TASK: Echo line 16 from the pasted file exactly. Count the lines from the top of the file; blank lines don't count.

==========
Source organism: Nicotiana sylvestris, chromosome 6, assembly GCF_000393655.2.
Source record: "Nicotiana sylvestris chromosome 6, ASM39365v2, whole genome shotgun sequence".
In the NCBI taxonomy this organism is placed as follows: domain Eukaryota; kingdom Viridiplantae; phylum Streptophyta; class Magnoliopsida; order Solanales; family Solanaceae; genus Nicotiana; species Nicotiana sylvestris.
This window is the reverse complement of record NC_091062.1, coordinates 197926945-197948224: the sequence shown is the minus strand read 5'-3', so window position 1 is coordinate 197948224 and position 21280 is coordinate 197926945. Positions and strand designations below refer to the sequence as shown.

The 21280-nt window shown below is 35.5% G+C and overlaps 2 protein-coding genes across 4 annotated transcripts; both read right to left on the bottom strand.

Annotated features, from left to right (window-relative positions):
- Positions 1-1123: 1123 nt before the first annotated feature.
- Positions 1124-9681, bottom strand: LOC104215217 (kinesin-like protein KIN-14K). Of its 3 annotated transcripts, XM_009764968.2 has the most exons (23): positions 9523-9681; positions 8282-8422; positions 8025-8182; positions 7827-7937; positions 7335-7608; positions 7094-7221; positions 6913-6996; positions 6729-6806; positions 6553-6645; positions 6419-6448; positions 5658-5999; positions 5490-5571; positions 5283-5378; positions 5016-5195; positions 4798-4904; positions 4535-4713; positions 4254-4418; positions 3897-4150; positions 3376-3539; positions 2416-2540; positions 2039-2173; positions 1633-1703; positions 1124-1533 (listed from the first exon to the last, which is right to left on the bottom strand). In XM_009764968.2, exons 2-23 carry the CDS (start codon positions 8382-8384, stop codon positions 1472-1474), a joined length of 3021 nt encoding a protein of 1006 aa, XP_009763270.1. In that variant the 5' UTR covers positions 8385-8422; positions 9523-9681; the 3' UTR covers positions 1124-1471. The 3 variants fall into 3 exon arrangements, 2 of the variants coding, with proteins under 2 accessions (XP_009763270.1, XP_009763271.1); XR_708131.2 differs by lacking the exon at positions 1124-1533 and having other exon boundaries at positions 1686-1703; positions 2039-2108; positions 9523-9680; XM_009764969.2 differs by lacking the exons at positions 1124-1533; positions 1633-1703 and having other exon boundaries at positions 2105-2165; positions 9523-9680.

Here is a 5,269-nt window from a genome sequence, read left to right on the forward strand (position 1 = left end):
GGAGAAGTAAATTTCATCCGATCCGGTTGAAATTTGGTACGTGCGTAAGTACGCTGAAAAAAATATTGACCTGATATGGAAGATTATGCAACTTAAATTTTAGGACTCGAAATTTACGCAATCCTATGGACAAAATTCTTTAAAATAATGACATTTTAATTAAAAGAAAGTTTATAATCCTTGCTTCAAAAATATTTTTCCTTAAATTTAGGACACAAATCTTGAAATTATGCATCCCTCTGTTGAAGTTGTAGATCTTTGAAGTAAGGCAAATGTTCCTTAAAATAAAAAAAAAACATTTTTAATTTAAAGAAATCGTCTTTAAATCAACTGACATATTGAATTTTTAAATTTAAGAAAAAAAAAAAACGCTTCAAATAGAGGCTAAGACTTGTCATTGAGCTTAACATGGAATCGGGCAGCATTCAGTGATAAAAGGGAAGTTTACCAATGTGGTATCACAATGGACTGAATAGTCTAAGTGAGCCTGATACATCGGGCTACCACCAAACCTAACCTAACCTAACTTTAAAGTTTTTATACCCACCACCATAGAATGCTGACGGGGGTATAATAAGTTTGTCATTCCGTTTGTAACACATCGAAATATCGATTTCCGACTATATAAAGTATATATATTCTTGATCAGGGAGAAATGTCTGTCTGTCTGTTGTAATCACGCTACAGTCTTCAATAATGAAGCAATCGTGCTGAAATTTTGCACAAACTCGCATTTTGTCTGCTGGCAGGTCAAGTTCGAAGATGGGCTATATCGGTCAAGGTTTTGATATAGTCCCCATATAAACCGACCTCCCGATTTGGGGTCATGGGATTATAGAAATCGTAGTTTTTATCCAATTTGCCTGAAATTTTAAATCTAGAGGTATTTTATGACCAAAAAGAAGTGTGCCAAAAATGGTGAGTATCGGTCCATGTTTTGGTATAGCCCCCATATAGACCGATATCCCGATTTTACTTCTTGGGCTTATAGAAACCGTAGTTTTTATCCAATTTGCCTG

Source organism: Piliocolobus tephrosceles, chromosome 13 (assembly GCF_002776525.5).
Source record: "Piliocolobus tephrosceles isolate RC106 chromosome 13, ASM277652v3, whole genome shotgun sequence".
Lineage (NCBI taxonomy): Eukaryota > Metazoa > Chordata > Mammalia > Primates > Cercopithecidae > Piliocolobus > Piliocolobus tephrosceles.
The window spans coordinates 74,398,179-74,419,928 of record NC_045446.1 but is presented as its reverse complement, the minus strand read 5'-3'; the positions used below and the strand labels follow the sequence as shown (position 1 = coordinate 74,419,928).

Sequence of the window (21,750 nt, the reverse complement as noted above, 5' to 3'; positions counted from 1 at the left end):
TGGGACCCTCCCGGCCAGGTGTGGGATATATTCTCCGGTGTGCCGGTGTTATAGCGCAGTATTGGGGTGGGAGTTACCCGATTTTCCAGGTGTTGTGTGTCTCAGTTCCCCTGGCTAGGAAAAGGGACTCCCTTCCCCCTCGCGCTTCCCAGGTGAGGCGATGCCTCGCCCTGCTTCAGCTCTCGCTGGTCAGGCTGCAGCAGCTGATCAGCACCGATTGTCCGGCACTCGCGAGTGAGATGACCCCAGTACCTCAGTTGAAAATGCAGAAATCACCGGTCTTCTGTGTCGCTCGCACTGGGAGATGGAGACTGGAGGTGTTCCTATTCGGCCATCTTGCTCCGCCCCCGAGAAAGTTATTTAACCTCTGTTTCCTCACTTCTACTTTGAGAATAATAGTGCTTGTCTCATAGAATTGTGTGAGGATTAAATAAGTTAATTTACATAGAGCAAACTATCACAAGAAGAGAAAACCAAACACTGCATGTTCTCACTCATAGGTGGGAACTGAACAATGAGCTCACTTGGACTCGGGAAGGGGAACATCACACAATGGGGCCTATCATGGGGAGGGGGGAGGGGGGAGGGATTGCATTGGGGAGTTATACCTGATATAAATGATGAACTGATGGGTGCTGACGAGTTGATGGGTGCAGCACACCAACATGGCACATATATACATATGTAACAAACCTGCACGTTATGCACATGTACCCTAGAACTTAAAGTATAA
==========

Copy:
TGGGACCCTCCCGGCCAGGTGTGGGATATATTCTCCGGTGTGCCGGTGTTATAGCGCAGTATTGGGGTGGGAGTTACCCGATTTTCCAGGTGTTGTGTGTCTCAGTTCCCCTGGCTAGGAAAAGGGACTCCCTTCCCCCTCGCGCTTCCCAGGTGAGGCGATGCCTCGCCCTGCTTCAGCTCTCGCTGGTCAGGCTGCAGCAGCTGATCAGCACCGATTGTCCGGCACTCGCGAGTGAGATGACCCCAGTACCTCAGTTGAAAATGCAGAAATCACCGGTCTTCTGTGTCGCTCGCACTGGGAGATGGAGACTGGAGGTGTTCCTATTCGGCCATCTTGCTCCGCCCCCGAGAAAGTTATTTAACCTCTGTTTCCTCACTTCTACTTTGAGAATAATAGTGCTTGTCTCATAGAATTGTGTGAGGATTAAATAAGTTAATTTACATAGAGCAAACTATCACAAGAAGAGAAAACCAAACACTGCATGTTCTCACTCATAGGTGGGAACTGAACAATGAGCTCACTTGGACTCGGGAAGGGGAACATCACACAATGGGGCCTATCATGGGGAGGGGGGAGGGGGGAGGGATTGCATTGGGGAGTTATACCTGATATAAATGATGAACTGATGGGTGCTGACGAGTTGATGGGTGCAGCACACCAACATGGCACATATATACATATGTAACAAACCTGCACGTTATGCACATGTACCCTAGAACTTAAAGTATAA